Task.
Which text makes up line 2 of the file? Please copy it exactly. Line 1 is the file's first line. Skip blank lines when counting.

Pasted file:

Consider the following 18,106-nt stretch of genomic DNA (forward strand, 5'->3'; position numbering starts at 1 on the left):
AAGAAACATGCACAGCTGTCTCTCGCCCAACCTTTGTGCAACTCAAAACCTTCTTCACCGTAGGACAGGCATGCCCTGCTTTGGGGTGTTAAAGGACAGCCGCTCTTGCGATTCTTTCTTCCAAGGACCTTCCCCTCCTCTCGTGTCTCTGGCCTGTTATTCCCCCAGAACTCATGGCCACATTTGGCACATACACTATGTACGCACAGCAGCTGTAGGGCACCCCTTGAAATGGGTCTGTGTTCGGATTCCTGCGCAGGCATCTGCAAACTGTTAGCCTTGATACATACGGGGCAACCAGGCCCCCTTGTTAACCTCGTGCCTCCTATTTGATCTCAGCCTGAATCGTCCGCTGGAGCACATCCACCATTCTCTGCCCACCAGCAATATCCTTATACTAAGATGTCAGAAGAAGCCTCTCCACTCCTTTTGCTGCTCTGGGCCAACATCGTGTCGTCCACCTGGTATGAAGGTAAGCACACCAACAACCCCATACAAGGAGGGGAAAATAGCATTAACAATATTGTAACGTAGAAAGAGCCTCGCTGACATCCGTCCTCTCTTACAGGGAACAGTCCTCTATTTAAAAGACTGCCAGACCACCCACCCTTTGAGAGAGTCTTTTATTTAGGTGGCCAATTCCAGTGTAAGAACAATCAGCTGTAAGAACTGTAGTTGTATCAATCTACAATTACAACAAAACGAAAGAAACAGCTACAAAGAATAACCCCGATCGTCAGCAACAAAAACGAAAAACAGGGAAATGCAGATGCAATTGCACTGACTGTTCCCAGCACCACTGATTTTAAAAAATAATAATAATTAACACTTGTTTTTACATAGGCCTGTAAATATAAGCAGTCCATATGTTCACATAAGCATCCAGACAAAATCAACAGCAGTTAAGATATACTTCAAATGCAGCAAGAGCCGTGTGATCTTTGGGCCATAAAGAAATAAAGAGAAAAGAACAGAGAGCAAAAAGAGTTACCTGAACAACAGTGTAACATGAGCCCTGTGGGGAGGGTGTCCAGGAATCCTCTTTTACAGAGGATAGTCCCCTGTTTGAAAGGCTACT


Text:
AAGAAACATGCACAGCTGTCTCTCGCCCAACCTTTGTGCAACTCAAAACCTTCTTCACCGTAGGACAGGCATGCCCTGCTTTGGGGTGTTAAAGGACAGCCGCTCTTGCGATTCTTTCTTCCAAGGACCTTCCCCTCCTCTCGTGTCTCTGGCCTGTTATTCCCCCAGAACTCATGGCCACATTTGGCACATACACTATGTACGCACAGCAGCTGTAGGGCACCCCTTGAAATGGGTCTGTGTTCGGATTCCTGCGCAGGCATCTGCAAACTGTTAGCCTTGATACATACGGGGCAACCAGGCCCCCTTGTTAACCTCGTGCCTCCTATTTGATCTCAGCCTGAATCGTCCGCTGGAGCACATCCACCATTCTCTGCCCACCAGCAATATCCTTATACTAAGATGTCAGAAGAAGCCTCTCCACTCCTTTTGCTGCTCTGGGCCAACATCGTGTCGTCCACCTGGTATGAAGGTAAGCACACCAACAACCCCATACAAGGAGGGGAAAATAGCATTAACAATATTGTAACGTAGAAAGAGCCTCGCTGACATCCGTCCTCTCTTACAGGGAACAGTCCTCTATTTAAAAGACTGCCAGACCACCCACCCTTTGAGAGAGTCTTTTATTTAGGTGGCCAATTCCAGTGTAAGAACAATCAGCTGTAAGAACTGTAGTTGTATCAATCTACAATTACAACAAAACGAAAGAAACAGCTACAAAGAATAACCCCGATCGTCAGCAACAAAAACGAAAAACAGGGAAATGCAGATGCAATTGCACTGACTGTTCCCAGCACCACTGATTTTAAAAAATAATAATAATTAACACTTGTTTTTACATAGGCCTGTAAATATAAGCAGTCCATATGTTCACATAAGCATCCAGACAAAATCAACAGCAGTTAAGATATACTTCAAATGCAGCAAGAGCCGTGTGATCTTTGGGCCATAAAGAAATAAAGAGAAAAGAACAGAGAGCAAAAAGAGTTACCTGAACAACAGTGTAACATGAGCCCTGTGGGGAGGGTGTCCAGGAATCCTCTTTTACAGAGGATAGTCCCCTGTTTGAAAGGCTACT